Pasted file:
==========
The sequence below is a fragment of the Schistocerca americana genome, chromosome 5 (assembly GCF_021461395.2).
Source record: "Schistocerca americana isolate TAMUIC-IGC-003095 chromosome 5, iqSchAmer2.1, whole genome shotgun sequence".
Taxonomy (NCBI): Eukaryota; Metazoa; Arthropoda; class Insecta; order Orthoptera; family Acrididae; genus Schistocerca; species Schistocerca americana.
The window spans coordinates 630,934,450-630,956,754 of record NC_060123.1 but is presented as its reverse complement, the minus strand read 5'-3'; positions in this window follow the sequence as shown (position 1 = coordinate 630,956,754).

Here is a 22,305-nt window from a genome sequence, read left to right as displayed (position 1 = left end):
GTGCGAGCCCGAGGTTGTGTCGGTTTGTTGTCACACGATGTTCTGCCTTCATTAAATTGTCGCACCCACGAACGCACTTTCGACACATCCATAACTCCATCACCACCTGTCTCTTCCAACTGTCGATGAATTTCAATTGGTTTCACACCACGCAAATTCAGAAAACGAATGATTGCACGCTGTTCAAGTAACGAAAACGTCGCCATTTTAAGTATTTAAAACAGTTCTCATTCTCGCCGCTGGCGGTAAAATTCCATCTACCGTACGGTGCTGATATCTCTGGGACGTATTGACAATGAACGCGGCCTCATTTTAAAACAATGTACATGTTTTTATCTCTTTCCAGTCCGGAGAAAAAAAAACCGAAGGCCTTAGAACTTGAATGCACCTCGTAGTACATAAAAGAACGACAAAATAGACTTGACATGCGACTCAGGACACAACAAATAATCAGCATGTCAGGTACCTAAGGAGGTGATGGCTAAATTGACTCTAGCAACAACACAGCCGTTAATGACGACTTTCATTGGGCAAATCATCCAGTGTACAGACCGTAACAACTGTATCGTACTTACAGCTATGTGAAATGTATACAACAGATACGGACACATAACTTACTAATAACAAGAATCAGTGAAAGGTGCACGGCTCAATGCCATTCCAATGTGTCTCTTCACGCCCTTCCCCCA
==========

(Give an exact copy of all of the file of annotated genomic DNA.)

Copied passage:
The sequence below is a fragment of the Schistocerca americana genome, chromosome 5 (assembly GCF_021461395.2).
Source record: "Schistocerca americana isolate TAMUIC-IGC-003095 chromosome 5, iqSchAmer2.1, whole genome shotgun sequence".
Taxonomy (NCBI): Eukaryota; Metazoa; Arthropoda; class Insecta; order Orthoptera; family Acrididae; genus Schistocerca; species Schistocerca americana.
The window spans coordinates 630,934,450-630,956,754 of record NC_060123.1 but is presented as its reverse complement, the minus strand read 5'-3'; positions in this window follow the sequence as shown (position 1 = coordinate 630,956,754).

Here is a 22,305-nt window from a genome sequence, read left to right as displayed (position 1 = left end):
GTGCGAGCCCGAGGTTGTGTCGGTTTGTTGTCACACGATGTTCTGCCTTCATTAAATTGTCGCACCCACGAACGCACTTTCGACACATCCATAACTCCATCACCACCTGTCTCTTCCAACTGTCGATGAATTTCAATTGGTTTCACACCACGCAAATTCAGAAAACGAATGATTGCACGCTGTTCAAGTAACGAAAACGTCGCCATTTTAAGTATTTAAAACAGTTCTCATTCTCGCCGCTGGCGGTAAAATTCCATCTACCGTACGGTGCTGATATCTCTGGGACGTATTGACAATGAACGCGGCCTCATTTTAAAACAATGTACATGTTTTTATCTCTTTCCAGTCCGGAGAAAAAAAAACCGAAGGCCTTAGAACTTGAATGCACCTCGTAGTACATAAAAGAACGACAAAATAGACTTGACATGCGACTCAGGACACAACAAATAATCAGCATGTCAGGTACCTAAGGAGGTGATGGCTAAATTGACTCTAGCAACAACACAGCCGTTAATGACGACTTTCATTGGGCAAATCATCCAGTGTACAGACCGTAACAACTGTATCGTACTTACAGCTATGTGAAATGTATACAACAGATACGGACACATAACTTACTAATAACAAGAATCAGTGAAAGGTGCACGGCTCAATGCCATTCCAATGTGTCTCTTCACGCCCTTCCCCCA